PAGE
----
DT 29675 – Big Dave's Crossword Blog
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DT 29675

Daily Telegraph Cryptic No 29675

Hints and tips by Deep Threat

+ – + – + – + – + – + – + – +

BD Rating – Difficulty ***Enjoyment ***

Good morning from South Staffs on an overcast morning.

The presence of four Xs in today’s puzzle suggests ProXimal as the setter, and he has given us a typical Friday challenge, with one or two less common words.

In the hints below, the definitions are underlined. The answers are hidden under the ANSWER buttons, so don’t click if you don’t want to see them.

Please leave a comment telling us what you thought.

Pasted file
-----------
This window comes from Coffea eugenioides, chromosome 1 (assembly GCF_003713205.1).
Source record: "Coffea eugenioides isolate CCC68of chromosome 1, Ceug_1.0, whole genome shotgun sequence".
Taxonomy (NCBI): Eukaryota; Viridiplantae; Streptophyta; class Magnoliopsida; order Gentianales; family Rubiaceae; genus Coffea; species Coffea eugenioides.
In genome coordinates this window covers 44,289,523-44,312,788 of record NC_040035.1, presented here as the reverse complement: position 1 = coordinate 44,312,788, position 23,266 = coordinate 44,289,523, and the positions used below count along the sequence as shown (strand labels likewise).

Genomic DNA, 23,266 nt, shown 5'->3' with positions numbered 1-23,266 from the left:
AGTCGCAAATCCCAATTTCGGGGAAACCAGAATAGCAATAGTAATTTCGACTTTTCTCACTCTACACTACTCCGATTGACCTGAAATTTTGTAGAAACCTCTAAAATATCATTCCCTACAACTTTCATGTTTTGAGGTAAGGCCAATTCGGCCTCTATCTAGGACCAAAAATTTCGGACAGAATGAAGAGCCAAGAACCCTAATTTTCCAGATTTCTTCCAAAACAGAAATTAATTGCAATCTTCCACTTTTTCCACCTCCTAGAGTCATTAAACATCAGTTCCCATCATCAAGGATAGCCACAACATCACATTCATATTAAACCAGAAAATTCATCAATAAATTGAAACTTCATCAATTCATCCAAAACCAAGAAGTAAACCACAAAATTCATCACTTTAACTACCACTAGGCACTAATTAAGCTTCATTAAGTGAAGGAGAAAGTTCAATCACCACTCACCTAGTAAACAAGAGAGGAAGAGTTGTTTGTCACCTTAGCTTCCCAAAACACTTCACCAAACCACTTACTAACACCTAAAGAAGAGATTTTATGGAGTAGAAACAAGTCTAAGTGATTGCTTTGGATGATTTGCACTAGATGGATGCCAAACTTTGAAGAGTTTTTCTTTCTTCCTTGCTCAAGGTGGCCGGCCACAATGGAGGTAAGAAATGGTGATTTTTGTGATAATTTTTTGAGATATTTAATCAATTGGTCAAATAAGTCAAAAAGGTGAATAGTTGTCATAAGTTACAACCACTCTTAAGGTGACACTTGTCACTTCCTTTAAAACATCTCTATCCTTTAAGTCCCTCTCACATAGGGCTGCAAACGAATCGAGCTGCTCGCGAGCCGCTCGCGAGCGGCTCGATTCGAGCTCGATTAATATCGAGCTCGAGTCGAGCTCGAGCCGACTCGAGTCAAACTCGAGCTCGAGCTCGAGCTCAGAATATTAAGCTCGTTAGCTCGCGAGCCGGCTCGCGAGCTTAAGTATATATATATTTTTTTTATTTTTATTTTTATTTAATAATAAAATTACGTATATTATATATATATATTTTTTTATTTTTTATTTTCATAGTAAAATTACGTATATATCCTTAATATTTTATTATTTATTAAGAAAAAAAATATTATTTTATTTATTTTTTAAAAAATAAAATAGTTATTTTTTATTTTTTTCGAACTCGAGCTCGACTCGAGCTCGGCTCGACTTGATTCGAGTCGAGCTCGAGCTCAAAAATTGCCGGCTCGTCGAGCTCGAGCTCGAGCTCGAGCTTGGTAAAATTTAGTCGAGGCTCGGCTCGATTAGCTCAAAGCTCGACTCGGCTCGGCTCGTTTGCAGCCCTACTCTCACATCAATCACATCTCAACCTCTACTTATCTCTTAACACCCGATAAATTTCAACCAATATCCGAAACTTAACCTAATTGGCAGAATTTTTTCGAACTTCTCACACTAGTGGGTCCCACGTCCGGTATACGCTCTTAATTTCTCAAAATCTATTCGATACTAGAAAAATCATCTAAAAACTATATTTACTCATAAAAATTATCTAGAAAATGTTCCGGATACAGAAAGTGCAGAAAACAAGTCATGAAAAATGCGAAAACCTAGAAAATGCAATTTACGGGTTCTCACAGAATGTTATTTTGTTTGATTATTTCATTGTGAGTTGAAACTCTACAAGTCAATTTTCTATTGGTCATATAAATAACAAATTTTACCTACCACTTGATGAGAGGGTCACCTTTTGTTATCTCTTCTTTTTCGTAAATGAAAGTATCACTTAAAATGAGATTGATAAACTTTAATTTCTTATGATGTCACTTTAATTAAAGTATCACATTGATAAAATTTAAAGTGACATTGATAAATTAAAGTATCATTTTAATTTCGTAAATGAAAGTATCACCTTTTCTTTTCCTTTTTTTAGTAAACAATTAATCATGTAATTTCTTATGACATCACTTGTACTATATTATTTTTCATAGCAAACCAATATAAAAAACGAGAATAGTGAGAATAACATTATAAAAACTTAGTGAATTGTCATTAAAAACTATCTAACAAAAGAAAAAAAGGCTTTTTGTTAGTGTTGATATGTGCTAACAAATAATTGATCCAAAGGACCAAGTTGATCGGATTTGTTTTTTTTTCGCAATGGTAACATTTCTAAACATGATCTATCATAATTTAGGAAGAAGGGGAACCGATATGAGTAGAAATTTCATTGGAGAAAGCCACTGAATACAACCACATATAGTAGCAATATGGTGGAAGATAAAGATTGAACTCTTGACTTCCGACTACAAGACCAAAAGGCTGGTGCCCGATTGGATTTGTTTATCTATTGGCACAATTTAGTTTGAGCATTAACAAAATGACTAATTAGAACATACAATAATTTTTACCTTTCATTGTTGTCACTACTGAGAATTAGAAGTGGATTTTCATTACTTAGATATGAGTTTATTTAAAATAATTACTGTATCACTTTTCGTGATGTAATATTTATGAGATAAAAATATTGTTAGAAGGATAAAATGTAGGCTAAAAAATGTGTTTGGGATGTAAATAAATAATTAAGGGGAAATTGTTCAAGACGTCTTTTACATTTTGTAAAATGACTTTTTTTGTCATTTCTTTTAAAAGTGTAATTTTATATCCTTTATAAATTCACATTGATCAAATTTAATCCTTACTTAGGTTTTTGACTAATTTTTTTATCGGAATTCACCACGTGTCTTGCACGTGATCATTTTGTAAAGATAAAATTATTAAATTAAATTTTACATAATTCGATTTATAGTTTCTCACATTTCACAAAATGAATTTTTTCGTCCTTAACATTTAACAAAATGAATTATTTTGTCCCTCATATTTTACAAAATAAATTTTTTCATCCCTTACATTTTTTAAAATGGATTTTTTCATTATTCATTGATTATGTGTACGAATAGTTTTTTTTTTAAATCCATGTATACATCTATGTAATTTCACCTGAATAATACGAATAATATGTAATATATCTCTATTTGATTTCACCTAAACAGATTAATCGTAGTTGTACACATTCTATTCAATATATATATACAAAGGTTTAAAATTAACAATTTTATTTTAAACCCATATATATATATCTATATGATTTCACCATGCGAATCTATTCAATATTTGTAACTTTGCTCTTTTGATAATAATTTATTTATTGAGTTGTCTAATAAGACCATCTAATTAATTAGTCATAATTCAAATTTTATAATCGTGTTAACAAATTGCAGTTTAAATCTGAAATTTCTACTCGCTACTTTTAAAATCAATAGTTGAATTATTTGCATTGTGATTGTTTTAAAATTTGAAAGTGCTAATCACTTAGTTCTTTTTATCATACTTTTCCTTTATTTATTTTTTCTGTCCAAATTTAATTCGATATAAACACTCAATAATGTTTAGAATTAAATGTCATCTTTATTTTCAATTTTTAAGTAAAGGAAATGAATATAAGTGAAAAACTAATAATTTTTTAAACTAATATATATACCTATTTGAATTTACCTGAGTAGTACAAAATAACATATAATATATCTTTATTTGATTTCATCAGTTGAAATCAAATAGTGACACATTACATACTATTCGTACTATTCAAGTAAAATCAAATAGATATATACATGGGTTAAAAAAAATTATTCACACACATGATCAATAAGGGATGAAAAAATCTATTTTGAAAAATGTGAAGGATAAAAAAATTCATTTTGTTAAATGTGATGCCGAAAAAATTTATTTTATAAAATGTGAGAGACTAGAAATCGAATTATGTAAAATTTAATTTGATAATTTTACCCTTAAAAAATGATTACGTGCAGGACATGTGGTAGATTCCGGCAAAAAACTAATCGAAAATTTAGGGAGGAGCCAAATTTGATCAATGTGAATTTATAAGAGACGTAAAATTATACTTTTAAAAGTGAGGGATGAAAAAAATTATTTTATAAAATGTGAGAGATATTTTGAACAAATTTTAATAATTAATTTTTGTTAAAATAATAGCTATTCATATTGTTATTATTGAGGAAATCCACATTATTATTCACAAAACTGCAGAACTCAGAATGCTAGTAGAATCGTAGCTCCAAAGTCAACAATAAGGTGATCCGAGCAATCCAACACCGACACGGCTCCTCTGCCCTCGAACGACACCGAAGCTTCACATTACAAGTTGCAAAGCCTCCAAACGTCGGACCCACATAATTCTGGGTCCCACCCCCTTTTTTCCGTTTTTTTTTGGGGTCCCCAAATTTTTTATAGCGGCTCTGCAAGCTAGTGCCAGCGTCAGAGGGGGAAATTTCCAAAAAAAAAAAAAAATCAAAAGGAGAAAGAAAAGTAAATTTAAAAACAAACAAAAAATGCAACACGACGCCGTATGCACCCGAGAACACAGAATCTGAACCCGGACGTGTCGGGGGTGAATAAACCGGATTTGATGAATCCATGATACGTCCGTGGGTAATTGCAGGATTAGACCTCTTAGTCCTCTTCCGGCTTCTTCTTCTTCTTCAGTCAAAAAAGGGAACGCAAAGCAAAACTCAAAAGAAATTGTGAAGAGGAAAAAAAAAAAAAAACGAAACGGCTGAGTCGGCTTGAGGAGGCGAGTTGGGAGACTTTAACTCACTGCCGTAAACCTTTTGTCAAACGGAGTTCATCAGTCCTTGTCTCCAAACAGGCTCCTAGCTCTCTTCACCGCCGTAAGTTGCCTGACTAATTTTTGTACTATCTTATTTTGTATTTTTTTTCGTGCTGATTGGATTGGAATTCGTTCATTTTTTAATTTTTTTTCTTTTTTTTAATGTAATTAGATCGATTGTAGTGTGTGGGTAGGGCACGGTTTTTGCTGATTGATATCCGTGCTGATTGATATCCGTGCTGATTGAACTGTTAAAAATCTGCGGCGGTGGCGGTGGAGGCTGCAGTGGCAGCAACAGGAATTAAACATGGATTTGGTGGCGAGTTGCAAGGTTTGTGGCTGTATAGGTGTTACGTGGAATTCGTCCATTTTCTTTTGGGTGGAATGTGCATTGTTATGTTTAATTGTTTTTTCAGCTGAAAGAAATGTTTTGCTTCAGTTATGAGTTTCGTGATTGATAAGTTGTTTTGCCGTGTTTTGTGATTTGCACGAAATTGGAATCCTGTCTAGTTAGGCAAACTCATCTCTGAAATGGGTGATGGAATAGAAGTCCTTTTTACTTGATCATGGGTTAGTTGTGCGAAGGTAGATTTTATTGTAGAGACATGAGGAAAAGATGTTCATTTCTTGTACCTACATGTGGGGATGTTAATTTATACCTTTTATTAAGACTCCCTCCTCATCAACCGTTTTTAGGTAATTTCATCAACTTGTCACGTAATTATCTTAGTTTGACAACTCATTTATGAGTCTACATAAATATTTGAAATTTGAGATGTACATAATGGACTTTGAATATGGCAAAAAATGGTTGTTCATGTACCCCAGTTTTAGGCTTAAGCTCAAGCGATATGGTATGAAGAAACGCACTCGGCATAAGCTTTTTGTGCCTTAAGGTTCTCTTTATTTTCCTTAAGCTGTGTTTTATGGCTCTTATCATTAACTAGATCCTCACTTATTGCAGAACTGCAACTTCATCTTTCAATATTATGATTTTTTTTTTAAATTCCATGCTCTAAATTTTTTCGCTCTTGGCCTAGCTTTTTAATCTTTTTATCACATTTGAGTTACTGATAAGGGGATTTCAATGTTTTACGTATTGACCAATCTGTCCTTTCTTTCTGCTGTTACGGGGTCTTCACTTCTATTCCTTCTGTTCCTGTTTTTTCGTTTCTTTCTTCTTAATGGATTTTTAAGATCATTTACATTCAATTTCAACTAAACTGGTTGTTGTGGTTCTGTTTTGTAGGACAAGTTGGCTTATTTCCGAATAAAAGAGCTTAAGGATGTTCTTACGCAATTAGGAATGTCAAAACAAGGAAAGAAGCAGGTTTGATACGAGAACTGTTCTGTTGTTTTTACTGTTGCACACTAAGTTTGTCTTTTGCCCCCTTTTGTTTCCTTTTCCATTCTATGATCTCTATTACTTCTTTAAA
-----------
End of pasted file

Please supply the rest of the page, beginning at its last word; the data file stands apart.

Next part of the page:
Across

1a           Snout reported in prison public fully recognises (5,6,3)
KNOWS INSIDE OUT – The first word sounds like (reported) another word for ‘snout’; the second is another word for ‘in prison’; and the third means ‘public’ rather than ‘private’ or ‘hidden’.

9a           Racing vehicle in church, a fun event (7)
CHARIOT – Put together an abbreviation for church, A (from the clue), and an informal word for something which is fun or enjoyable.

Chariot racer , Jerash , Jordan | Chariot racing, Roman chariot, Ancient  rome

10a         For all to see in message, father’s blunder (4,3)
FAUX PAS – The cinema classification of a film suitable for all is placed inside a method of sending messages electronically to get the first word; then take an informal word for ‘father’, plus the ‘S from the clue to get the second. The whole phrase is a French one.

11a         Vessel heading off later (4)